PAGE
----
Data collection, processing, and learning the advanced algorithms has made it possible to significantly develop the pilots. For a long time now the skipper has hand steered much less than the pilot but there have been significant advances on this 2020 edition. Thanks to the sensors, the autopilots understand the boat’s movements, detect yaw, pitch and roll. As the speed of the boats has increased considerably, the way of sailing has changed: the pilot now manages the course keeping the apparent wind angle and speed more constant and has learned to anticipate what the boat needs to maintain this optimum speed and angle, taking care of keeping the boat in flight, while the skipper concentrates on the adjustments. A new application of advanced artificial intelligence makes the level of work and interaction required – trimming sails and foils – by the skipper manageable rather than impossible

The fast foiling skipper will now come ashore having spent most of their time fully protected, spending much more time ‘indoors’ than on deck. “Alex Thomson has gone to the extreme of this concept by having the living and working area inside. He watches the sails and the sea on screens thanks to a battery of on-board cameras. There is no real feeling of wind and spray anymore. It’s quite disturbing though!” considers Yann Eliès, winner of the last Transat Jacques Vabre with Charlie Dalin on Apivia and who came fifth place in the Vendée Globe in 2016.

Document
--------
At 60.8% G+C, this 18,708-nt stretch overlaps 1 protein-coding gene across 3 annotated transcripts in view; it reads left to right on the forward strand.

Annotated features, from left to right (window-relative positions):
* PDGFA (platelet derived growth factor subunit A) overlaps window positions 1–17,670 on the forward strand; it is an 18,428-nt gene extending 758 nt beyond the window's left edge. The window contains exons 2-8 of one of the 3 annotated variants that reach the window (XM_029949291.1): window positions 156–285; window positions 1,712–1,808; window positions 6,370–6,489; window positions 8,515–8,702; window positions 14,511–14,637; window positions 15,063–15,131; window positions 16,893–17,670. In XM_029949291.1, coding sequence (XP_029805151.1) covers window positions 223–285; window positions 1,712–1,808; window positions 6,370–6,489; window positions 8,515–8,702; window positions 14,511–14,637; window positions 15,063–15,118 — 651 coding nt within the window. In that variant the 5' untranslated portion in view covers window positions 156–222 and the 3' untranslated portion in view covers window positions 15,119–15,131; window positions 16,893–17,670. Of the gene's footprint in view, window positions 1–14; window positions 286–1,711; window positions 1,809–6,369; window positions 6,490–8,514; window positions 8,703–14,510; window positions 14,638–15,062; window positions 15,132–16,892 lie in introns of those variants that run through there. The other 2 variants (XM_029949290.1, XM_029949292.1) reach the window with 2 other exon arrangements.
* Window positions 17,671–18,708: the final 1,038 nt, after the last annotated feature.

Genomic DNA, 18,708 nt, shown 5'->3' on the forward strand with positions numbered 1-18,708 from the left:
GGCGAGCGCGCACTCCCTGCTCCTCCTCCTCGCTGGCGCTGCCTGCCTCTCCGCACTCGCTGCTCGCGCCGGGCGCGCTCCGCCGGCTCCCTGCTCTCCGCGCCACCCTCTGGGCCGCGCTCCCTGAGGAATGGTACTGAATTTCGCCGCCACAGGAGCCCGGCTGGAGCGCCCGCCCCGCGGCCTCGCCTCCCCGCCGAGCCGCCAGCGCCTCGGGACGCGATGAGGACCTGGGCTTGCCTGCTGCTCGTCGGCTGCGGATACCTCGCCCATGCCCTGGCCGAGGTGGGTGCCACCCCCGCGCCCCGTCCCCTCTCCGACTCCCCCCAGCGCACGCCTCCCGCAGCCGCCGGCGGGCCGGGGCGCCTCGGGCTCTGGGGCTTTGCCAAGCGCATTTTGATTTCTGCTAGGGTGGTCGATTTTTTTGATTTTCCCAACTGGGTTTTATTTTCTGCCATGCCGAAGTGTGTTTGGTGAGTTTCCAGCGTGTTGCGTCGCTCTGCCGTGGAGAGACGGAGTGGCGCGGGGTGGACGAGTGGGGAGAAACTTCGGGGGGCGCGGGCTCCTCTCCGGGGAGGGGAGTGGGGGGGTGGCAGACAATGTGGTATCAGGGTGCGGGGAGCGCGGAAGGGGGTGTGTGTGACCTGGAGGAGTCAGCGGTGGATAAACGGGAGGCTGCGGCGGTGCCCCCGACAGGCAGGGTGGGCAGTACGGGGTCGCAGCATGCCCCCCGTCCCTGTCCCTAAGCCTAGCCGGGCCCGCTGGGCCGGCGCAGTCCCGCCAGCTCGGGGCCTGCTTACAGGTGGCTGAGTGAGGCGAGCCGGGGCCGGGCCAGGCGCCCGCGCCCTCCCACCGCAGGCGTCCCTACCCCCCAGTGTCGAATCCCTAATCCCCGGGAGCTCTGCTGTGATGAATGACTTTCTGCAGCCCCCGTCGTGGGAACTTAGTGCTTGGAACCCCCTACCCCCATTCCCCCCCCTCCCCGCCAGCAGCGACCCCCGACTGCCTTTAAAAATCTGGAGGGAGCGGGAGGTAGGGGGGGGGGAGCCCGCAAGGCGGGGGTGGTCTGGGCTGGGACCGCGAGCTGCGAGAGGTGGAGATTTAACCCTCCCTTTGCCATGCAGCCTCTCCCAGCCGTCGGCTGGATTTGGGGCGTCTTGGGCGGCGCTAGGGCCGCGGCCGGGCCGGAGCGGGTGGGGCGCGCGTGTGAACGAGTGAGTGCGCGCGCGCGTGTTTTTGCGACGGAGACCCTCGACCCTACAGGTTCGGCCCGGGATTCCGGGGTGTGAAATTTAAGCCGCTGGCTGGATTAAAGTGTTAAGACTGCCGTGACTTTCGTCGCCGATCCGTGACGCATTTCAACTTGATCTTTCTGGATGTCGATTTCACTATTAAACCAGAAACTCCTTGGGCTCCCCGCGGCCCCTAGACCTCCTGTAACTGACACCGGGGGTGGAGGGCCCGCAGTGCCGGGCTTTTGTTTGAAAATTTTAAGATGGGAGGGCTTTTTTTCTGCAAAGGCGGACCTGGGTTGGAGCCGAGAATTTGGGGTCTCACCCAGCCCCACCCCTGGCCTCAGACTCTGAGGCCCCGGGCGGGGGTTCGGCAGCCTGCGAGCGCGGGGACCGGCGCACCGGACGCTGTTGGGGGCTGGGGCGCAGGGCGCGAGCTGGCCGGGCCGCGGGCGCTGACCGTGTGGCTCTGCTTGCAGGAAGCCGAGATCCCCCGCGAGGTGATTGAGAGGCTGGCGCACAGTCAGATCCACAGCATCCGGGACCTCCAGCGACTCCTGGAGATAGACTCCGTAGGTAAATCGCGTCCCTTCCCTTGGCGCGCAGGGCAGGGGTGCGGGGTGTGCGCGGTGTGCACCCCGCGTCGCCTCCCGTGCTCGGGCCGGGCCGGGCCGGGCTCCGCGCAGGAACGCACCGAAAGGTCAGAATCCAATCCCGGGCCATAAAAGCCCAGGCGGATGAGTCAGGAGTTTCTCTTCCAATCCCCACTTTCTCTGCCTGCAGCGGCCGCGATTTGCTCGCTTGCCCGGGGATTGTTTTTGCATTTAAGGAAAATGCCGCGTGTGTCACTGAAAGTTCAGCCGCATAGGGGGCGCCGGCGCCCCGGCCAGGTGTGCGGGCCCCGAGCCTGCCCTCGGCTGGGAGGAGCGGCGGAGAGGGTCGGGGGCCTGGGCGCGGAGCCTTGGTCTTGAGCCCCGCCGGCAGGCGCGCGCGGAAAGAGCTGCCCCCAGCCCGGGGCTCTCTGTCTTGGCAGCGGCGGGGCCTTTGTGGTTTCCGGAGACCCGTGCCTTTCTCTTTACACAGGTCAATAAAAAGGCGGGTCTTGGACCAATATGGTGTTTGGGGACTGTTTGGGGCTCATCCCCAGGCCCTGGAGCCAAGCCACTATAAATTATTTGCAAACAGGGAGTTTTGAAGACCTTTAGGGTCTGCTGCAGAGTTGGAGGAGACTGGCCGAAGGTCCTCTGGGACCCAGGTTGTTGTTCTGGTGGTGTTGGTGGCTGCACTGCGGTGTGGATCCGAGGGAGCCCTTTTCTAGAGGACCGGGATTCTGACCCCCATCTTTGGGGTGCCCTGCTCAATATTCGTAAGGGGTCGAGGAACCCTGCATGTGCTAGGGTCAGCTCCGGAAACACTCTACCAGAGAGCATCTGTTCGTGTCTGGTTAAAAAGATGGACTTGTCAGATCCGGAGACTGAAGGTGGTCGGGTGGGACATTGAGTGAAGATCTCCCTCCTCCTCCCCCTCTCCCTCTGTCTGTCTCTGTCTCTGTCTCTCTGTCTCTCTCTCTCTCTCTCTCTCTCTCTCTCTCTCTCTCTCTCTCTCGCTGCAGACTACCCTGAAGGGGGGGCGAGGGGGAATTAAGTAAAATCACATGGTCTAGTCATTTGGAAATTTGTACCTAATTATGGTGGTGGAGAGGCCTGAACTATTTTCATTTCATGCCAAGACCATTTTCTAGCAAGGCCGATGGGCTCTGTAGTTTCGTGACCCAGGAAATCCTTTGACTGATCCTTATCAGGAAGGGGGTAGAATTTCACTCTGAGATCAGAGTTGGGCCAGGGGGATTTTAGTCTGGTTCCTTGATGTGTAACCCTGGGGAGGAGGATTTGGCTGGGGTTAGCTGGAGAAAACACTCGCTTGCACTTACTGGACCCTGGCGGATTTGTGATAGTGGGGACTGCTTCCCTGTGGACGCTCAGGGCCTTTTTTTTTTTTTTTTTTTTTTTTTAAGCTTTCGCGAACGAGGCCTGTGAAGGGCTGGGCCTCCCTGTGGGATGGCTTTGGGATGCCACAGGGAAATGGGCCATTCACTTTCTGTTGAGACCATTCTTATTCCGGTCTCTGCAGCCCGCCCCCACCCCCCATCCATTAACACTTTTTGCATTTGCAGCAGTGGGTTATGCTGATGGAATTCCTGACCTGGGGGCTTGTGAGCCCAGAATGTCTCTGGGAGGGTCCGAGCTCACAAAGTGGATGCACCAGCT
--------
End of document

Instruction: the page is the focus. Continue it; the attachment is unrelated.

In the area of safety, several systems have been developed to reduce the chances of hitting OFNIS (unidentified floating objects) or cetaceans which have, over the years, caused many breakages and forced boats to retire. 18 entries have fitted OSCAR, the new UFO detection system, which is installed at the top of the mast. It comprises of three cameras, two of which are thermal cameras linked to an advanced artificial intelligence programme, making it possible to detect an object measuring from 4 to 150 m up to 600 m in front of the boat.

The Pinger system, a whale repellent, is in the process of being developed for ocean racing. Only 3 skippers have it on the keels of their boat. And on-board communications have further improved with new, more reliable antennas and above all better packages. Contact with land is therefore easier even if some don’t wish to use it much.

Read about the use of AI in the Vendée Globe.

Sleep and energy levels

At these higher than ever speeds, the skipper’s sleep and physical condition are linked to sustained levels of performance. Thomas Ruyant wears a belt which constantly collects data such as his pulse and heart rate during the race. The objective is to find a measure which reveals the level of fatigue and the need for recovery. Similarly, Alex Thomson uses portable devices and sensors to analyse his physical and mental state in real time, with all data made visible on The Hub to the public. This data will try to ensure the skipper does not drop into the mental and physical red zone when performance slumps, mistakes happen and decision making is compromised.

What the experts have to say

Ireland’s Marcus Hutchinson is the team manager for Thomas Ruyant’s LinkedOut. As a naval architect turned project manager he has huge experience in the IMOCA class, not least which is running two campaigns in the last race. Prior to the start of the 9th edition of the Vendée Globe he gives us an insight into what we might see: